Saturday, August 20, 2011


There’s a popular “saying” right now: “Less is more.” But, the thought that has come to my mind recently is that, in an important arena of life, actually, MORE IS LESS.

In our culture and in this time, there are more and more methods of communication available to us. But it seems to me that the more ways we have to communicate, the less meaningful communication is taking place. In the early days of my growing up years, other than face-to-face communication, we had the US mail.

When my husband was in Viet Nam 1968-1969, we had one way to communicate: letters. We poured out our hearts to each other, with handwritten letters (of course, I had a portable typewriter, but no one would’ve even thought to “write” a personal letter, especially a love letter, on a typewriter).

In those days, many of us (myself included) did not even have telephones (too expensive). When I first got married, I communicated with my family via letters (real ones, mailed through the US postal system). When I did get a telephone, I couldn’t use it for very much communication with my family, because they were long-distance, and I couldn’t afford to pay for calls. I SENT personal letters to my family, usually one per week. And wonder of wonders, I RECEIVED letters from all of them (parents, in-laws, siblings) as well. We knew what was going on in each others’ lives; we knew each others’ thoughts and feelings. We talked about the stuff of life—all in letters.

Fast forward about 45 years…

Now available are these methods of communication, among others:

US Mail (still)

Home phone (usually free long distance)



Cell phone (with conference calling)



Instant messaging

Facebook (with facebook IM, facebook email)

Virtual face-to-face with webcams

But, with all these ways to communicate, I truly believe there is less and less REAL communication taking place. I’m talking about stuff-of-life communication--NOT “checking in” from Starbucks, or posting someone else’s quote of the day, or making general status reports that are the same for all your “friends” whether they are close family members or acquaintances whom you don’t even remember meeting.

Next time you are out, look around. You will see numerous examples of “couples” who are sitting next to each other, or across the table from each other, who are EACH using a smart phone (texting, or playing games, or whatever). They may be interacting with someone else, electronically. But where is the meaningful communication?

No wonder so many relationships are in trouble—not just marriages, but also parent-child relationships, sibling relationships, and others. People don’t know how to communicate any more (generally speaking, of course). Why? Because they don’t practice. You may think of yourself as a great communicator because you post numerous times per day and have lots of “friends” and send and receive many texts per day. But, does your mother know how you FEEL today? Do you know how SHE feels today? Do your siblings know what you think about the important things of life? Have you had a meaningful conversation over a nice dinner out, with your spouse, lately? Do you remember the common courtesy of turning off your cell phone during dinner?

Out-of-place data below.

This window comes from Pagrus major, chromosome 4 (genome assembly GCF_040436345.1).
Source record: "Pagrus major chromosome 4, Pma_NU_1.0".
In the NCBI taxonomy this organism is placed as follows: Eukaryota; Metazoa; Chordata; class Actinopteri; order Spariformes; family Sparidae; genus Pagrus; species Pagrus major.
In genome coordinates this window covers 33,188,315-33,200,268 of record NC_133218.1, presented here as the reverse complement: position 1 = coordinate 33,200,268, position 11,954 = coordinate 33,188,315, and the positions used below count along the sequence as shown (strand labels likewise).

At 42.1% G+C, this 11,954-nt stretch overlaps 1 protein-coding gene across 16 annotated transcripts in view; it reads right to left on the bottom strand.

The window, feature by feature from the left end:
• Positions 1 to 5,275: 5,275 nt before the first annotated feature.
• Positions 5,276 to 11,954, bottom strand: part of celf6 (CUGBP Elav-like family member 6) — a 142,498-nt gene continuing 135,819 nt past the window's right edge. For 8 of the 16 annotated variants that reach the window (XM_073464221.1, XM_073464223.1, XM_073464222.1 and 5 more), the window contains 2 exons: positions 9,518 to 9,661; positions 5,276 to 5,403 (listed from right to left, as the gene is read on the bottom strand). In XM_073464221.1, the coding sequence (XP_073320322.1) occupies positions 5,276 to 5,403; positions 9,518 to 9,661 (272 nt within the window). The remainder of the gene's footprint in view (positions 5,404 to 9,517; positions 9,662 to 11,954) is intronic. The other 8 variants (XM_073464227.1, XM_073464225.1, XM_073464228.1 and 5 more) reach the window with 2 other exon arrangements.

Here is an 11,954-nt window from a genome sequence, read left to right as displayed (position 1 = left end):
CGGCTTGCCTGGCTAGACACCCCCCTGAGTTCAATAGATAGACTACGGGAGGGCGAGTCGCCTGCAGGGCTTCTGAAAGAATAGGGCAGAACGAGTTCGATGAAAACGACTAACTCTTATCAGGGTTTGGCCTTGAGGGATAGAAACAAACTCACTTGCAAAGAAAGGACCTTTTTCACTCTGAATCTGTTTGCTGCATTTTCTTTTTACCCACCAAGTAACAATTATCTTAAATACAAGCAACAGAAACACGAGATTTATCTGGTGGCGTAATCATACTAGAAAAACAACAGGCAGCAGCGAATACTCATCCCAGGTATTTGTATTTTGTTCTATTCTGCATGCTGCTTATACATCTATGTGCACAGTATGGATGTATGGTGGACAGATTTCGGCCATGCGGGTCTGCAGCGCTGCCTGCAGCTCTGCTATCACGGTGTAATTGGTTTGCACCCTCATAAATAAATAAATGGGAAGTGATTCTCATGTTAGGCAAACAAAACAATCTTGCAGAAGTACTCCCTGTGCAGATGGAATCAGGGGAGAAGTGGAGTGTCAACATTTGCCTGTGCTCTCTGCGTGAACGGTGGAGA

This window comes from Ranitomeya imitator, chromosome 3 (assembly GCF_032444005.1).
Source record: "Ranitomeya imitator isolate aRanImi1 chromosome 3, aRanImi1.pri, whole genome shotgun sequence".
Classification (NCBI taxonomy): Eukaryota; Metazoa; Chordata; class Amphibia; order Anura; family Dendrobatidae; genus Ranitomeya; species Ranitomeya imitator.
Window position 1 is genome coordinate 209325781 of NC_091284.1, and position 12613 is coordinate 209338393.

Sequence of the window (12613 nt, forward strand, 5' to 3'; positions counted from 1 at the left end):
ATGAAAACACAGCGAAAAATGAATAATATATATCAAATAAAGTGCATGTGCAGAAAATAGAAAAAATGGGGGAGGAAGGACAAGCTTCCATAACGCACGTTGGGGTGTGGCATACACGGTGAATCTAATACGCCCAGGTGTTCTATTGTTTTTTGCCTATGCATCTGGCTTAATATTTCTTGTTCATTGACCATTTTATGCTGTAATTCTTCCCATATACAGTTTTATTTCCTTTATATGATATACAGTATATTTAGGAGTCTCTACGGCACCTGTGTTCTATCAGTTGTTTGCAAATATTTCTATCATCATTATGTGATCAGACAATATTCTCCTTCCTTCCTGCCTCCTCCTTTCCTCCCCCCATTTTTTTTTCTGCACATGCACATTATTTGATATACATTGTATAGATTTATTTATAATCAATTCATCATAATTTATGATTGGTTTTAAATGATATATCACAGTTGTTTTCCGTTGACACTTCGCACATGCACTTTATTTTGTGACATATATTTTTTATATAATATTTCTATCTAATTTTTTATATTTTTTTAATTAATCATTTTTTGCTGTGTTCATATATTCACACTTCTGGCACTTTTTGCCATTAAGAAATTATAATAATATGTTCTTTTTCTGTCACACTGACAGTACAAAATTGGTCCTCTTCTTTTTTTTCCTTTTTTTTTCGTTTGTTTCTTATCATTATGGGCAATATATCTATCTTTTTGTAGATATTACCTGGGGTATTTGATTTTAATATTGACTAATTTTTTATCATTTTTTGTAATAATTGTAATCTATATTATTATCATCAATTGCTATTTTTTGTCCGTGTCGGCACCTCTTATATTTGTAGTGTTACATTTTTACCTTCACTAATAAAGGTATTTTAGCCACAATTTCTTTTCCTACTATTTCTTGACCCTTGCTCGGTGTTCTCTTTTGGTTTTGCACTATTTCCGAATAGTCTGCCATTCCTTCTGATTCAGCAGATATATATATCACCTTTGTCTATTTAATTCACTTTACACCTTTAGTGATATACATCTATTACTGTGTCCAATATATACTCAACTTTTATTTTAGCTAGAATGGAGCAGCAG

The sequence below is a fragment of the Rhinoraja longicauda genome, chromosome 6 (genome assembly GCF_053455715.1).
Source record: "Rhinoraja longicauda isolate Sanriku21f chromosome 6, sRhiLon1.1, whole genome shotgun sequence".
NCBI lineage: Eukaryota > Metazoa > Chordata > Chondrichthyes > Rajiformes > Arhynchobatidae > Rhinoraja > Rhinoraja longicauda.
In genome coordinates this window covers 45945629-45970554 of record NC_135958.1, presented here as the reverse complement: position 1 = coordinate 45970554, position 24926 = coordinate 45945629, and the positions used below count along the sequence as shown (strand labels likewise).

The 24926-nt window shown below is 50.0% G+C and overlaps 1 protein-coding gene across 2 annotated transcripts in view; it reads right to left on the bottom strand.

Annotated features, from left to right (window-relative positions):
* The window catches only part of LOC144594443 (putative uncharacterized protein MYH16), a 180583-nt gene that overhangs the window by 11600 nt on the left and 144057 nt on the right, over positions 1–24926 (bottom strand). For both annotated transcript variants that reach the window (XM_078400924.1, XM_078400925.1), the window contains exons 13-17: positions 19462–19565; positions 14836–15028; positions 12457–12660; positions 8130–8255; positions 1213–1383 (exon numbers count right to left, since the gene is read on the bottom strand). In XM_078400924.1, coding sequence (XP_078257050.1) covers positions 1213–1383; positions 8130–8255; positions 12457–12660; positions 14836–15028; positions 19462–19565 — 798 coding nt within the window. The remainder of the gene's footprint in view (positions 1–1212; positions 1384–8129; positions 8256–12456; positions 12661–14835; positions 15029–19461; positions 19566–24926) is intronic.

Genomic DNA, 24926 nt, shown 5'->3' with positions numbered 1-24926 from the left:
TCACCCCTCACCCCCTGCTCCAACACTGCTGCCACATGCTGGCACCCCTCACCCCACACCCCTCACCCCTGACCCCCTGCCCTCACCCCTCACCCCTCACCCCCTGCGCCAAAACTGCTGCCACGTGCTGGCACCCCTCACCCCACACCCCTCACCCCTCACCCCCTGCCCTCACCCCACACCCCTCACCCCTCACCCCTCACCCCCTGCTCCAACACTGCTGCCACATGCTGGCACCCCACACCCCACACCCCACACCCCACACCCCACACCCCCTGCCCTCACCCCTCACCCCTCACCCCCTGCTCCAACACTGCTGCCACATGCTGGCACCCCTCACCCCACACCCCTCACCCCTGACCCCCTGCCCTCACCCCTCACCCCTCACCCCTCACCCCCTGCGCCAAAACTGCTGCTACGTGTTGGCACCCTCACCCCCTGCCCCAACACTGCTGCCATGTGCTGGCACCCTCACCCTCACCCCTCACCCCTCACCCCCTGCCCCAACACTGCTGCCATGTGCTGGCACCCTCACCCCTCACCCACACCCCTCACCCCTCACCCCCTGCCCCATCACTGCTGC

These days, words are flying. Primarily, they are flying electronically. There is no shortage of language being used. Multiple methods of communication are used each day by each of us. Think back over your day. Was your “communication” an investment in relationships? Or was it meaningless, for the most part?

I’m not suggesting that we revert to snail-mail letters as the only way to communicate (although I will say that e-cards and facebook wishes are no substitute for Hallmark cards)! Heaven knows, I’m as “big” on technical stuff as anyone—I have an iPhone, iPad, laptop, wireless keyboard, a blog, and I’ve been a queen of email since it first existed. But I do think that we could all be more aware of using communication tools more effectively (quality is still more important than quantity), and of remembering (and encouraging our children/grandchildren to remember) that the art of personal and real communication must not be lost.

Of course, there are those who stay up with the latest technology and still manage to keep up real and meaningful interpersonal-relationship-type communication. I certainly hope and pray that I am one of those. But I believe I am observing a widespread problem.

Oh, yes, there are more and more ways to communicate. But those methods are being used with less and less real meaning, in my view. It’s a loss to our culture, I’m afraid. Sadly, I believe, in the case of communication these days, more is absolutely less.

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